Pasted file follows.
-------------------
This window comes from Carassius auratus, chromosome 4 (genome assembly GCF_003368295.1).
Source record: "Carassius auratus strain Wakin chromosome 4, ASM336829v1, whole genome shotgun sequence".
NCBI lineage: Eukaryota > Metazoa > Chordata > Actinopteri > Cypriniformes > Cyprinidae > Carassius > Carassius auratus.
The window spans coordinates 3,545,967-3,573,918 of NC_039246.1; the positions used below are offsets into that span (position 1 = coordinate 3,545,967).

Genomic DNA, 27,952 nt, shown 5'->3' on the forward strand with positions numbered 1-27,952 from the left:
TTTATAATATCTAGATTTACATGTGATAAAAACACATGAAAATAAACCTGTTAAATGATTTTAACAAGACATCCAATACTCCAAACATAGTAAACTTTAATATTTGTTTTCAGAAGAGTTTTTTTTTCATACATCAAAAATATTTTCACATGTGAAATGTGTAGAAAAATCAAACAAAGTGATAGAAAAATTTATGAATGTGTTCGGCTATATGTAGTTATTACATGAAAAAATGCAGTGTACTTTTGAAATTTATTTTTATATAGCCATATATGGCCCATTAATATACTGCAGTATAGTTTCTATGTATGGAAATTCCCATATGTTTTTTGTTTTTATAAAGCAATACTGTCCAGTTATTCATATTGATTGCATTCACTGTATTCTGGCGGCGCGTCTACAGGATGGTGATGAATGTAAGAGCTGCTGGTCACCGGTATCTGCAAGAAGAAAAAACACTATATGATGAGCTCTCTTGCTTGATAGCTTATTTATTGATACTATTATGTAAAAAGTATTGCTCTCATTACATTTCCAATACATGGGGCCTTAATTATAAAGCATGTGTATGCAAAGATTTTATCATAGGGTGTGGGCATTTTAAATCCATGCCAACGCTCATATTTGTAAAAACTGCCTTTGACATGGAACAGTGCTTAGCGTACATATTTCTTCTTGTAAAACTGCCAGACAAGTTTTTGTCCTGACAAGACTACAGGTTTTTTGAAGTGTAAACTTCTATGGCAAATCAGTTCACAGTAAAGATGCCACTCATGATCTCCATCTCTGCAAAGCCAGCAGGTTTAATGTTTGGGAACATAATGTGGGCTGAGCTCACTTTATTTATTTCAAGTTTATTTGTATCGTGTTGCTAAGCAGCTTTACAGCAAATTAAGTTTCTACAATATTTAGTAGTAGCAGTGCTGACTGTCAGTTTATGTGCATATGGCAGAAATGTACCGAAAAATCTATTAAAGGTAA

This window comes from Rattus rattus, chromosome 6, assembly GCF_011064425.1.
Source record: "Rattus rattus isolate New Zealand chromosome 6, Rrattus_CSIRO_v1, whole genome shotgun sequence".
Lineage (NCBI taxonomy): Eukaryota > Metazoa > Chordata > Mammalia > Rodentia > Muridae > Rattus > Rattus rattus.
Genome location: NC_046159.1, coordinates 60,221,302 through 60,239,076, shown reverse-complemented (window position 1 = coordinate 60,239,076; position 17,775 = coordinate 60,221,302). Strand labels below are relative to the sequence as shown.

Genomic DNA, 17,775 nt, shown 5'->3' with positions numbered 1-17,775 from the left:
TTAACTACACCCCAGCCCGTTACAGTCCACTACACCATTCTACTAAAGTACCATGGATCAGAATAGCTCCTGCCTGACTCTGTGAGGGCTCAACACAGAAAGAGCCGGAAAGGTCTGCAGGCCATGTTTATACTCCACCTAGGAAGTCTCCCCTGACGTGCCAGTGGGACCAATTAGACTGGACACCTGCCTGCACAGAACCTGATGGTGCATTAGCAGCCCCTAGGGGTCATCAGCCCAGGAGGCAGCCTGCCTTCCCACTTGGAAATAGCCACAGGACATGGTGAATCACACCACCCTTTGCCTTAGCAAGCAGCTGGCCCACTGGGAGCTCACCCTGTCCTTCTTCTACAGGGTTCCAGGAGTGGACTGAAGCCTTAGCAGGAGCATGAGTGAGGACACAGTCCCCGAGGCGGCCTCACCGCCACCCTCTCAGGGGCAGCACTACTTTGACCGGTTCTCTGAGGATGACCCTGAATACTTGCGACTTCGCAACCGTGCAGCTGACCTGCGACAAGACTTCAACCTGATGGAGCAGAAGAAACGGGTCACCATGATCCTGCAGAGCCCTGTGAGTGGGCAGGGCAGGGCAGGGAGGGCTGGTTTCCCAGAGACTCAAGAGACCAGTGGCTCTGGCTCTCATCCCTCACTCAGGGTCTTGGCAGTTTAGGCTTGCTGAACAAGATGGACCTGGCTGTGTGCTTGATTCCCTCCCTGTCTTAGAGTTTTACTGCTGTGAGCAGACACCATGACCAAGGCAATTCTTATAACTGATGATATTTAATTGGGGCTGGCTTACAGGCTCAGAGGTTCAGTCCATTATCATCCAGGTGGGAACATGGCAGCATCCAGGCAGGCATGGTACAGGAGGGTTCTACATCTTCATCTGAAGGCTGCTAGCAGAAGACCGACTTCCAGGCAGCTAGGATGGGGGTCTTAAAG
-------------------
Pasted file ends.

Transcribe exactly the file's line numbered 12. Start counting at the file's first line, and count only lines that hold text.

TTAACTACACCCCAGCCCGTTACAGTCCACTACACCATTCTACTAAAGTACCATGGATCAGAATAGCTCCTGCCTGACTCTGTGAGGGCTCAACACAGAAAGAGCCGGAAAGGTCTGCAGGCCATGTTTATACTCCACCTAGGAAGTCTCCCCTGACGTGCCAGTGGGACCAATTAGACTGGACACCTGCCTGCACAGAACCTGATGGTGCATTAGCAGCCCCTAGGGGTCATCAGCCCAGGAGGCAGCCTGCCTTCCCACTTGGAAATAGCCACAGGACATGGTGAATCACACCACCCTTTGCCTTAGCAAGCAGCTGGCCCACTGGGAGCTCACCCTGTCCTTCTTCTACAGGGTTCCAGGAGTGGACTGAAGCCTTAGCAGGAGCATGAGTGAGGACACAGTCCCCGAGGCGGCCTCACCGCCACCCTCTCAGGGGCAGCACTACTTTGACCGGTTCTCTGAGGATGACCCTGAATACTTGCGACTTCGCAACCGTGCAGCTGACCTGCGACAAGACTTCAACCTGATGGAGCAGAAGAAACGGGTCACCATGATCCTGCAGAGCCCTGTGAGTGGGCAGGGCAGGGCAGGGAGGGCTGGTTTCCCAGAGACTCAAGAGACCAGTGGCTCTGGCTCTCATCCCTCACTCAGGGTCTTGGCAGTTTAGGCTTGCTGAACAAGATGGACCTGGCTGTGTGCTTGATTCCCTCCCTGTCTTAGAGTTTTACTGCTGTGAGCAGACACCATGACCAAGGCAATTCTTATAACTGATGATATTTAATTGGGGCTGGCTTACAGGCTCAGAGGTTCAGTCCATTATCATCCAGGTGGGAACATGGCAGCATCCAGGCAGGCATGGTACAGGAGGGTTCTACATCTTCATCTGAAGGCTGCTAGCAGAAGACCGACTTCCAGGCAGCTAGGATGGGGGTCTTAAAG